Why isn't there a solution for this yet, like a realtime list update mechanism or whatever.

PS. The "I don't care about cookies" extension works better, because it can actually click buttons and stuff which ublock origin can't.


Yep, I do this. I keep my list here, which is essentially these type items, and also a bunch of the "fixed top and bottom bars" that sites love to put in:

https://github.com/nu8/hearth/blob/master/ublock-origin/filt...


We should have a movement for countries to ban the cookie popups.

I bet you could get 80% of the vote in most places on that issue alone, it's probably better than health care, immigration, or anything else.


They already are banned. What we need is enforcement of existing provisions.


Where? I thought those cookie popups were "legislated" by the EU or at least that internet giants came to the conclusion that those popups were required.

In reality they are a form of harassment, just like all the other pop-ups that assault computer users continuously. Somebody ought to spend a night in jail for every time you tick a box that says "don't notify me about this again?" that keeps coming back.


It's more complicated than "banned," but if you want the details, I can give them.

In short, you can't use non-essential cookies unless you have consent. Companies want to use non-essential cookies, so they're trying to pressure users to consent by using things like pop-up banners. But the current definition of "consent" basically says that if you're pressuring users, then the consent isn't valid.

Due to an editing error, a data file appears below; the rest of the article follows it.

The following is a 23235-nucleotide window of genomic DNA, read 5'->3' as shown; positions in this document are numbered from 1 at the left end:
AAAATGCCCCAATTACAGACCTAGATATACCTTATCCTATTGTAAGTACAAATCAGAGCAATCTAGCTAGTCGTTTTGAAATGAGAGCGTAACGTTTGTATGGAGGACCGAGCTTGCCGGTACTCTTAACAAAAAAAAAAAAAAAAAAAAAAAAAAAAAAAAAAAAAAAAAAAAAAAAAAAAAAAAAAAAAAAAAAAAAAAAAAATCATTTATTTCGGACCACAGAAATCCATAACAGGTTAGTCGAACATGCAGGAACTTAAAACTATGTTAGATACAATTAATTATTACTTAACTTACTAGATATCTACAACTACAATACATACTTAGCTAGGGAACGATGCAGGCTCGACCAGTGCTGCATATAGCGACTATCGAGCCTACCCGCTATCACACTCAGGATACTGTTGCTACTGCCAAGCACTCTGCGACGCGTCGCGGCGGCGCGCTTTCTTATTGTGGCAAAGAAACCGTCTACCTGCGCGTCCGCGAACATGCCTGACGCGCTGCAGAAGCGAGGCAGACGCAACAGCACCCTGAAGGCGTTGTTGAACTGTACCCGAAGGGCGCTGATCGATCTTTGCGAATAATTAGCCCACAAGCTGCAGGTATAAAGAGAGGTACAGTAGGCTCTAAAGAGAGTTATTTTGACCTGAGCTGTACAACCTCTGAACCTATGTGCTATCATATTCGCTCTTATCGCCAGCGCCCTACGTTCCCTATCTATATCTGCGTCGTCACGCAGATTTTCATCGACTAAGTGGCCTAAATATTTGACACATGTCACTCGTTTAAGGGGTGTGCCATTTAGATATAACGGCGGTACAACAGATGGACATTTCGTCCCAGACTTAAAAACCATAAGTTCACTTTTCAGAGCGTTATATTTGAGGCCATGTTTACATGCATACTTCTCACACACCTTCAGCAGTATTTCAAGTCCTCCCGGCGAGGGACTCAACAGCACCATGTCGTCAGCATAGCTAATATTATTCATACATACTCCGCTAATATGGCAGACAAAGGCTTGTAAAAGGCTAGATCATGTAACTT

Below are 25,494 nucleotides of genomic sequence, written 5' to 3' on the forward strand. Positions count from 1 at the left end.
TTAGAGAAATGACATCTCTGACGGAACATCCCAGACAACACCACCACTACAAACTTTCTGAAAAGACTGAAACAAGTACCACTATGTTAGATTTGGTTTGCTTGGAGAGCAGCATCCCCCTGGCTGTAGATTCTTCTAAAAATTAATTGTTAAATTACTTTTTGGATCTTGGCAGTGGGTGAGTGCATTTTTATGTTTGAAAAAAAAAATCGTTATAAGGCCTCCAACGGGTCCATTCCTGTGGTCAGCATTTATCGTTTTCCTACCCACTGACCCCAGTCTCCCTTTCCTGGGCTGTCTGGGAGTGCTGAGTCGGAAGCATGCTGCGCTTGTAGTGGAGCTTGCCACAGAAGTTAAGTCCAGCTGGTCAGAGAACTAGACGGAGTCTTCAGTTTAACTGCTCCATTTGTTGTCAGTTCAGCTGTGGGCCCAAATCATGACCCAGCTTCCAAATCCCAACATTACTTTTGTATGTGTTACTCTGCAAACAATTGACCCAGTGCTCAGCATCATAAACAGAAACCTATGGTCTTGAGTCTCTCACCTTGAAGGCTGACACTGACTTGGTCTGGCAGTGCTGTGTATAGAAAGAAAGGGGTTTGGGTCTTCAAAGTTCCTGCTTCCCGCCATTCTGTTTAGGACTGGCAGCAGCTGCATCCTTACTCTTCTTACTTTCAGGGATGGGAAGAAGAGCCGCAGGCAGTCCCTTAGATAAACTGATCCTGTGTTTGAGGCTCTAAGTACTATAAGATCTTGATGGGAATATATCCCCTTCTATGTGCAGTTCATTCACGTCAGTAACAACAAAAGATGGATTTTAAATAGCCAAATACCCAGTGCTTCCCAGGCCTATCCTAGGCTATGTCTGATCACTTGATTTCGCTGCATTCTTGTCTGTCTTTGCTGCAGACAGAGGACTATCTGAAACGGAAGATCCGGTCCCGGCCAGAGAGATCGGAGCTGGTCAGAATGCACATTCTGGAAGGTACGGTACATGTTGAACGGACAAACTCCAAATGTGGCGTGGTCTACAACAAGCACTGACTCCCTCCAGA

It's perfectly fine to not have a banner and not track users. It's perfectly fine to have a non-blocking infobox at the bottom asking for consent. A big ol' blocking banner than mandates user action for non-essential tracking... I don't think it's actually illegal (although there's currently lawsuits ongoing about paywalls), but it doesn't achieve what it's trying to achieve, which is collecting user consent.


I am indeed not sure whether a full-screen blocking modal would be illegal per-se, but the fact that this modal lacks a decline button as easy to use as the "I agree" one would be an obvious breach in my opinion. As it stands giving consent on that Google form is very easy and takes one click, but refusing takes a minute and navigating across several different settings pages.


Factors considered when evaluating legality of cookie prompts include size, but also down to the prominence of the options to accept and reject. Even the size and colour of the buttons has been ruled to be relevant in guidance from regulators. Most cookie prompts are currently invalid and illegal. It's very rare I find a valid one that fully complies with the various aspects of the regulations.

It's also very common for sites to place cookies before they even get the consent, as the prompt isn't actually linked into any logic!


I think wasting any amount of screen space is an assault: on mobile you can easily wind up with 80% of screen area filled with mind-poisoning distractions. It's the new leaded gasoline.


Has this check for consent recently become more aggressive? I remember being able to do a couple of searches before seeing it pop up. Now I see it as soon as I open a private tab.


It wouldn't amaze me if it's been implemented specifically to discourage people from using private tabs to search.


It's probably an A/B test to see how many people will take this shit or how they can tweak it to coerce more people into accepting.

I've started just copying the URL and closing the tab, opening new one, pasting the URL, etc in a loop until I get a page without this crap. This works but sometimes requires a dozen of tries. It does a great job of encouraging me to stay on DDG and not even bother checking Google results.

In the long term I'm waiting for a EU privacy regulator to look into this (as this is not compliant with the GDPR, for reasons I explained in another comment here) or for an alternative frontend to be built (like a self-hosted Startpage).


The "Google recommends using Chrome" is also annoying.